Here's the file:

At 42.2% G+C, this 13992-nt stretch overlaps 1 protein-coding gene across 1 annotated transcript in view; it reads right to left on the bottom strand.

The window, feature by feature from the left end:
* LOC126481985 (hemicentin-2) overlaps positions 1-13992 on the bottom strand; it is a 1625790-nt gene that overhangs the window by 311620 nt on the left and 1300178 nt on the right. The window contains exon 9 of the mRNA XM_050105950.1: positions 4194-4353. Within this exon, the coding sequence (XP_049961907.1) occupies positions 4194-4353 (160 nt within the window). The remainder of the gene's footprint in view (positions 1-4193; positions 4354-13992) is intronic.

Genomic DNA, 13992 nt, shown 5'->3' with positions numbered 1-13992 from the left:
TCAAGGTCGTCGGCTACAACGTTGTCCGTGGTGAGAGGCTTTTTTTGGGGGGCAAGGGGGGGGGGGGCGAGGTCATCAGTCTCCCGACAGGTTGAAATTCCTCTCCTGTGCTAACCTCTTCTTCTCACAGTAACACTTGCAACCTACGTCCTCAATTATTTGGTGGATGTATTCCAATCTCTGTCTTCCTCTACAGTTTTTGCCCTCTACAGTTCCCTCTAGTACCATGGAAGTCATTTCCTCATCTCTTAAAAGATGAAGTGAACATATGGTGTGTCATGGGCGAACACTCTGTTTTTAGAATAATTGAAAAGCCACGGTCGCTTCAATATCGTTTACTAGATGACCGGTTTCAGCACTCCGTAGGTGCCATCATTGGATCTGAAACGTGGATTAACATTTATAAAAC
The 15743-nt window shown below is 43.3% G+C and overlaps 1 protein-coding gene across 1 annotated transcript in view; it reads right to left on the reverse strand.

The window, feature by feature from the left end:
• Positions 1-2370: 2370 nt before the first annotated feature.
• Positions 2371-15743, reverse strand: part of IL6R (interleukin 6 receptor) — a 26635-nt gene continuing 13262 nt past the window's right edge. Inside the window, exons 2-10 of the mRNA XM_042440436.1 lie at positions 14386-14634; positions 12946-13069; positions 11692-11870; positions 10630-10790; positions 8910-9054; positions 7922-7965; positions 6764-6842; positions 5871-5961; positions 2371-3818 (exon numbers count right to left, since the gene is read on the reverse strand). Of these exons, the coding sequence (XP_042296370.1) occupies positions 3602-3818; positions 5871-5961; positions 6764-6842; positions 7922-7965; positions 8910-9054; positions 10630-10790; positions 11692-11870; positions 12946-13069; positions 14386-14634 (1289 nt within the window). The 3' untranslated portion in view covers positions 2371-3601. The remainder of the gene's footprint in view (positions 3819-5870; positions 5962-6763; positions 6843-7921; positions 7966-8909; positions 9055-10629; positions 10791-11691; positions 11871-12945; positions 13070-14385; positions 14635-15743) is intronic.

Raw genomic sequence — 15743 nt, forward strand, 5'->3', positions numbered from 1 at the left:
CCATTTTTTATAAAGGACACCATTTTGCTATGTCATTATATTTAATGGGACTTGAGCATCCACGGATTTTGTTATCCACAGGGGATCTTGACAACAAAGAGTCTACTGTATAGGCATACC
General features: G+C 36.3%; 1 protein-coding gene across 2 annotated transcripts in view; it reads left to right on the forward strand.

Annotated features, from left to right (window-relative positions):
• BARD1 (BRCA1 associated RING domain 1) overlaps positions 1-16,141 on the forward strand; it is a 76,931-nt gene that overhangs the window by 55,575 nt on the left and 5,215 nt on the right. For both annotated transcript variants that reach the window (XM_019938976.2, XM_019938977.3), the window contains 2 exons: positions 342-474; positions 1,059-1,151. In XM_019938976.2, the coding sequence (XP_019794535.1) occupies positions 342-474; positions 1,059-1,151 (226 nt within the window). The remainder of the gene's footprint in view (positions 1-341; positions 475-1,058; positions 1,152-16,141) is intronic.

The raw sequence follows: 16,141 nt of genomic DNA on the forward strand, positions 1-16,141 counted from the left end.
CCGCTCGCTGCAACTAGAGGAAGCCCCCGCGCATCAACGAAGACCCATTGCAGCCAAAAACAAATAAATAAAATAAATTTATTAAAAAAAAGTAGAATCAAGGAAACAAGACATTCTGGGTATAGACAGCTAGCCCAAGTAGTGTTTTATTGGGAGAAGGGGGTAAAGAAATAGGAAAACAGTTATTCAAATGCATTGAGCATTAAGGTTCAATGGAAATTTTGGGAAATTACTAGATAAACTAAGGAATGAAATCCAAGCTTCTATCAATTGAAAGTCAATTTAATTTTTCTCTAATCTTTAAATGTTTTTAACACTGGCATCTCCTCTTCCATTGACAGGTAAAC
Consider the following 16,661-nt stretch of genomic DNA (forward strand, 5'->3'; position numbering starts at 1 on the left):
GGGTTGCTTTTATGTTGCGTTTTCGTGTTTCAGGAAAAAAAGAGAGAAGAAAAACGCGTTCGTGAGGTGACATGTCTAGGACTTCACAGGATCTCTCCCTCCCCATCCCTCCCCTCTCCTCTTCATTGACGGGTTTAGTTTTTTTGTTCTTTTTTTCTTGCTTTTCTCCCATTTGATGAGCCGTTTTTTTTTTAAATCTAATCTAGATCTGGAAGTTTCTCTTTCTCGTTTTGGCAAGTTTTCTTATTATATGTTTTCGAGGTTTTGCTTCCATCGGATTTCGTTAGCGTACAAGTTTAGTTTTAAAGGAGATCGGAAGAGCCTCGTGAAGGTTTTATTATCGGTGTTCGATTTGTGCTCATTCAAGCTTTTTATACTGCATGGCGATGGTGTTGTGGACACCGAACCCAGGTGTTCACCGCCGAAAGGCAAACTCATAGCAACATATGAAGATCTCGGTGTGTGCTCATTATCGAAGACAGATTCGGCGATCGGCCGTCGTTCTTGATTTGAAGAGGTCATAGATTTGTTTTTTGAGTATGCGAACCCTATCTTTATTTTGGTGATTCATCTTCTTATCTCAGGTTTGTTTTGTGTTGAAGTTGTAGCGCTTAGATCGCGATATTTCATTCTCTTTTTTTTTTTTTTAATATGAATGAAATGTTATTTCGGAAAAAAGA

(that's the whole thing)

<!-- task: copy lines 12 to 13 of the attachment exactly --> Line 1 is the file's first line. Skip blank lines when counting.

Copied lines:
General features: G+C 36.3%; 1 protein-coding gene across 2 annotated transcripts in view; it reads left to right on the forward strand.

Annotated features, from left to right (window-relative positions):